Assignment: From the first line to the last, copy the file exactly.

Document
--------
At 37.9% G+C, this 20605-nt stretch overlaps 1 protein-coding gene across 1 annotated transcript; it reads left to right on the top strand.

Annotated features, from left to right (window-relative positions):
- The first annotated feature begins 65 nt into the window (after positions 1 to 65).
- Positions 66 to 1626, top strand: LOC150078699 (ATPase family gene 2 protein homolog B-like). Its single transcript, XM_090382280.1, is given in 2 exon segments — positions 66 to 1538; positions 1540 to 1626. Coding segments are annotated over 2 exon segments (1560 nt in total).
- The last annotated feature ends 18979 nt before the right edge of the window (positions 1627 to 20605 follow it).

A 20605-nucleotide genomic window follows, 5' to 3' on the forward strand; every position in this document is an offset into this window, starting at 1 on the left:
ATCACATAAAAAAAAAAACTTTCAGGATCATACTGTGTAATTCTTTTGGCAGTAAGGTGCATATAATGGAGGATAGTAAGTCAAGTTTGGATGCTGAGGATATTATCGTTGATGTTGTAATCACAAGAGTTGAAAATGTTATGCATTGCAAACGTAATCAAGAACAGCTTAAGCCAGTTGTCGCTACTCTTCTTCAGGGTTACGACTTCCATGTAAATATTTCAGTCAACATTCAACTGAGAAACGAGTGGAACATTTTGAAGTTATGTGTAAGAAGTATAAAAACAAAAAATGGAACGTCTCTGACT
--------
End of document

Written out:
At 37.9% G+C, this 20605-nt stretch overlaps 1 protein-coding gene across 1 annotated transcript; it reads left to right on the top strand.

Annotated features, from left to right (window-relative positions):
- The first annotated feature begins 65 nt into the window (after positions 1 to 65).
- Positions 66 to 1626, top strand: LOC150078699 (ATPase family gene 2 protein homolog B-like). Its single transcript, XM_090382280.1, is given in 2 exon segments — positions 66 to 1538; positions 1540 to 1626. Coding segments are annotated over 2 exon segments (1560 nt in total).
- The last annotated feature ends 18979 nt before the right edge of the window (positions 1627 to 20605 follow it).

A 20605-nucleotide genomic window follows, 5' to 3' on the forward strand; every position in this document is an offset into this window, starting at 1 on the left:
ATCACATAAAAAAAAAAACTTTCAGGATCATACTGTGTAATTCTTTTGGCAGTAAGGTGCATATAATGGAGGATAGTAAGTCAAGTTTGGATGCTGAGGATATTATCGTTGATGTTGTAATCACAAGAGTTGAAAATGTTATGCATTGCAAACGTAATCAAGAACAGCTTAAGCCAGTTGTCGCTACTCTTCTTCAGGGTTACGACTTCCATGTAAATATTTCAGTCAACATTCAACTGAGAAACGAGTGGAACATTTTGAAGTTATGTGTAAGAAGTATAAAAACAAAAAATGGAACGTCTCTGACT